First Mass at St. Anne Church, Morganza, Louisiana
Ordinary: Mass of John Carroll, Joncas
Prelude: O Clap Your Hands, Vaughan-Williams
Processional: Praise to the Lord, the Almighty (Lobe den Herrn)
Psalm: Of the Day
Offertory: Cantique de Racine, Faure
Communion: Sweet Sacrament, Adoro te
Final: A Might Fortress, Gordon Young
Morganza is in the Diocese of Baton Rouge, and lies north west of that city. It's about an hour's drive from Lafayette. I teamed up with my good friend and colleague Rafael from St. Leo Church in Lafayette to provide music for this first Mass of one of Raf's school chums. The singers were from Raf's own choir, a couple from the Ascension Episcopal Choir (including me) and a few from the Lafayette cathedral choir. Rafael and I switched off between the director's podium and the console. I played the anthems, he directed, he played the Ordinary, and I directed. On the little communion hymns, he played and I slipped in with the basses. It was a fun Sunday afternoon road trip, although my boufonte melted clean away around Crotz Springs, since the a/c in our driver's carpool vehicle started cutting out. We resorted to the 4 at 55 cooling method. The church in Morganza was quaint. The organ was an old Conn from way back when. It had a full pedal board and made organ-like sounds. The reception was exactly what you would imagine in South Louisiana. Just picture the wedding reception from Steele Magnolias. Same food, drink, and music. It was groovy.
The day before the First Mass, I played a wedding in a parish north of Lafayette. The church where I played is a faded lilly. Beautiful brick Victorian Gothic structure. The interior is pretty much just as it always was. It had undergone a re-do sometime before V2 ravished many American churches. The renov's are 1950's-esque: art deco fixed altar and a wooden communion rail. The church is enormous. The loft sports a 1980's Allen. There's an organ chamber up there, but no pipe work anymore. The choir sit in the old organ chamber. I had played at the church before about a year ago, and I had hoped some things may have changed since then, namely the level of tidiness of the place. Although a little disrepair can be tolerated, it's rather disheartening when there is filth. The loft was an abject mess, and worse still was the view from the organ down into the nave. Between the mainship and the sideships there are two rows of massive columns supporting arches. The tops of the columns are much wider than the bottoms of the arches, producing a wide ledge atop each of the columns. This is obviously where the rats lived, as each column played host to about about 4lbs of rats turds apiece, not to mention the same sort of mess scattered around the loft itself. Chatting with the cantor and some of the singers the next day in Morganza, I mentioned where I had played the wedding. They all had the same comment from their own, experience: "I hope you didn't touch any surfaces in that place!" That's sad, since the church is really a historic place in a very old historic South Louisiana town. It's really a piece of the cultural heritage of the area. If the diocese can't see to help in preserving its holdings, espcially its historical ones, at least someone should run down to the local grocery for some Lysol, rags, a mop bucket, a debris mask and some rat traps at least to make it a little less filthy.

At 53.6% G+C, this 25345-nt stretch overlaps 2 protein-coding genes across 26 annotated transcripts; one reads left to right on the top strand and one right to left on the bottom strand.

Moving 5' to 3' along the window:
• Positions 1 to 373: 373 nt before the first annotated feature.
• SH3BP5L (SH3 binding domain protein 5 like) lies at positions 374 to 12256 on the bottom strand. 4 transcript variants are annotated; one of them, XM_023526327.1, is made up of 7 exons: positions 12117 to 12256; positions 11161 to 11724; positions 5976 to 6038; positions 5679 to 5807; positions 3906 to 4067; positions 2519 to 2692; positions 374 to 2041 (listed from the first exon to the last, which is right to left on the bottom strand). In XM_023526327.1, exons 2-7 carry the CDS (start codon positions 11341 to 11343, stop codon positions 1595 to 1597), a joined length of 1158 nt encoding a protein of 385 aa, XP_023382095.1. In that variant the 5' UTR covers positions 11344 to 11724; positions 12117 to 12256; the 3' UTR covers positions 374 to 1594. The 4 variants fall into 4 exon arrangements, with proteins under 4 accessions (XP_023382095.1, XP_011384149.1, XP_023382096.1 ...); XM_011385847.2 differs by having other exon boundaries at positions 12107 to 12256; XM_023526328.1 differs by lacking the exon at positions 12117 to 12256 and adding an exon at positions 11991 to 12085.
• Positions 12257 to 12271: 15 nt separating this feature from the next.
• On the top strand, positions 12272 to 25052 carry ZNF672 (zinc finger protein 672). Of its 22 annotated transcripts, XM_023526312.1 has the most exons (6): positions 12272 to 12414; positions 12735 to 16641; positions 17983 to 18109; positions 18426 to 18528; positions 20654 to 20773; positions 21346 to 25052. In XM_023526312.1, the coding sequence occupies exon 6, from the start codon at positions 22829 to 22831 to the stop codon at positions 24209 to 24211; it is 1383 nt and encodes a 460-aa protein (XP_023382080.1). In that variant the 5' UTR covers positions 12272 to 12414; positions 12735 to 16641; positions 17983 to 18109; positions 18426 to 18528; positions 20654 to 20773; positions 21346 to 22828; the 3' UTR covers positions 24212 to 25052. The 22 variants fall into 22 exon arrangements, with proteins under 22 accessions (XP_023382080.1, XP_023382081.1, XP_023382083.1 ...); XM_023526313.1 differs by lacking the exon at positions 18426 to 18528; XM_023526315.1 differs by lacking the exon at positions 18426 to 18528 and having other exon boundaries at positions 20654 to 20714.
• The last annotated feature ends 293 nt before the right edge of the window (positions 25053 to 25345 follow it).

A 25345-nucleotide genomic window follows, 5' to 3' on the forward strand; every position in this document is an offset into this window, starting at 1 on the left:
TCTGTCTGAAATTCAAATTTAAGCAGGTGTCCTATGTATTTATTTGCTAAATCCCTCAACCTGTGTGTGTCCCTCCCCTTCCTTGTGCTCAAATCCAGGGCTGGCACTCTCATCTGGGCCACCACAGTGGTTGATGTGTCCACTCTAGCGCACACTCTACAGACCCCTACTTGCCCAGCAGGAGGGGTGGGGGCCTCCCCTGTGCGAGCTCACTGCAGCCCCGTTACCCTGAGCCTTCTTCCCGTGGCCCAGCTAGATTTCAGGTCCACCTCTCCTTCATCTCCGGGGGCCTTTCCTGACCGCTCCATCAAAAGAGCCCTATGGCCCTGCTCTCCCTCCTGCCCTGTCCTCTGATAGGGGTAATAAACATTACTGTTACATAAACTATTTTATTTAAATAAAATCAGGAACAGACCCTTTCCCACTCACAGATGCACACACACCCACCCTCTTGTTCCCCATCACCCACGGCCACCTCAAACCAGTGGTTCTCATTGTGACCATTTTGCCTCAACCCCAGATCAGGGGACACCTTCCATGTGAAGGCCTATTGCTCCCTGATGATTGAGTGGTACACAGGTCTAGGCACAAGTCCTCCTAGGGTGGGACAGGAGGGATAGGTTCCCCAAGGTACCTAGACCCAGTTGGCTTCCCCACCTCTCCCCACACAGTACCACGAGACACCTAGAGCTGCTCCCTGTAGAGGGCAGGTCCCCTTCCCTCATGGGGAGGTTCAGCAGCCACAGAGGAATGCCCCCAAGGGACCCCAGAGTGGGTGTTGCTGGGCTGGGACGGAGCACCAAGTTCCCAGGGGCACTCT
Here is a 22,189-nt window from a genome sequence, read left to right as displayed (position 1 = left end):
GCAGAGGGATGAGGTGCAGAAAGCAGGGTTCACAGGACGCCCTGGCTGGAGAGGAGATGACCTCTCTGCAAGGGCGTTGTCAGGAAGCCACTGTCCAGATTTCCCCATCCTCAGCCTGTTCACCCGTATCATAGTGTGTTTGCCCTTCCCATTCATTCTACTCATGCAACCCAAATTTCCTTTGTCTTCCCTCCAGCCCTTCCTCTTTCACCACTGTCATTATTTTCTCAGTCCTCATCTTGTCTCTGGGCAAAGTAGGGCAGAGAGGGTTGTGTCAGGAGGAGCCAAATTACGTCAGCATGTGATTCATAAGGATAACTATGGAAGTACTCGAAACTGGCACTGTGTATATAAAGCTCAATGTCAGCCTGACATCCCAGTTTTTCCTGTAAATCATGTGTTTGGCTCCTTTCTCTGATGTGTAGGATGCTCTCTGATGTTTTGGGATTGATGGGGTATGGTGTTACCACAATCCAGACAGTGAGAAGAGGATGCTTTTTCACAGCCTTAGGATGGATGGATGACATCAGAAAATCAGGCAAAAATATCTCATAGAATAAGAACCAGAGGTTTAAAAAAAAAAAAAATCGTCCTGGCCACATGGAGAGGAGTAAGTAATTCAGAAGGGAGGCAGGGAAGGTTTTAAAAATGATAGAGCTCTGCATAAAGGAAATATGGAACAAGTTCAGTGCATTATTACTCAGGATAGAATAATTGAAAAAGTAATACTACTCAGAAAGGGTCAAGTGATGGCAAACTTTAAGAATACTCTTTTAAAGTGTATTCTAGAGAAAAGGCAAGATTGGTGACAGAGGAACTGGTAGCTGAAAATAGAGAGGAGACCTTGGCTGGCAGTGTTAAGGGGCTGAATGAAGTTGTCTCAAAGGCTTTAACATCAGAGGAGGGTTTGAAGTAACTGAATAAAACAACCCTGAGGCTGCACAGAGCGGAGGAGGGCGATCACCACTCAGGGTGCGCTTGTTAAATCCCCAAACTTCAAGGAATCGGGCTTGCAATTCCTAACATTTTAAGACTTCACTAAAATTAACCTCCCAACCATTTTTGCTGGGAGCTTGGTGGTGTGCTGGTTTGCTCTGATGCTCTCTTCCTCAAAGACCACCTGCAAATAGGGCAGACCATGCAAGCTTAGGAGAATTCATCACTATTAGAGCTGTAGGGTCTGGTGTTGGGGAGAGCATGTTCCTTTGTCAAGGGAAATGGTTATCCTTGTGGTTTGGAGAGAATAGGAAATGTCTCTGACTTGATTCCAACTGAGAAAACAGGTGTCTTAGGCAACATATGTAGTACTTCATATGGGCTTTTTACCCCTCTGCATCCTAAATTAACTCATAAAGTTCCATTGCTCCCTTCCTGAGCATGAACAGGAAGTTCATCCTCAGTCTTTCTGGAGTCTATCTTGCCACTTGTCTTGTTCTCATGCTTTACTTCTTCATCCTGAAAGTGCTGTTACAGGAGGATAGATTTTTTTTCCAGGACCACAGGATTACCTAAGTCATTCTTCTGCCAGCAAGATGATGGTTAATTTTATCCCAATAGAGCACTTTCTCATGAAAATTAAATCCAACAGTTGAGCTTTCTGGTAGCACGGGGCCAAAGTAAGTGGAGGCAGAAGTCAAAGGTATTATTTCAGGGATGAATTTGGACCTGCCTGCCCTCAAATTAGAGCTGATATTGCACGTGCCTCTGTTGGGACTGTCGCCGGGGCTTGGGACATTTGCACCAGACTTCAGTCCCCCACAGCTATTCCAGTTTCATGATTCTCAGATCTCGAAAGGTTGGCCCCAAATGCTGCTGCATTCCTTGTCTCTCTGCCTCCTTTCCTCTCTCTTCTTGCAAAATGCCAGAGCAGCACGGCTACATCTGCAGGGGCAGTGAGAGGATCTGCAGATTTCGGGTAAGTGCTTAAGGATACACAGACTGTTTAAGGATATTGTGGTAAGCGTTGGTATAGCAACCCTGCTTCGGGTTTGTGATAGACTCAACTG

Yesterday, I plaed for my friend Rafael at St. Leo's here in Lafayette. Here's the line-up:
Prelude: Improv on IN BABYLONE
Ordinary: Celtic Mass, Chris Walker
Proc: LOBE DEN HERRN
Gradual: of the day
Alleluia: Threefold with versicle
Off: There's a Wideness in God's Mercy (In Babylone)
Comm: Communion Ant. (Flowing Waters)
Recessional: Dialogue en Ut, Marchand.
I'll be at the Leo console next weekend as well. I very much like the priest there. Good sermon. He's not at all one of those worthless clerics. This more than likely explains the packed church at both the 8:30 and the 10:30 Masses. I had a long break between the two Masses, so I also got some organ loft knitting time in, to work on my Greek Key scarf.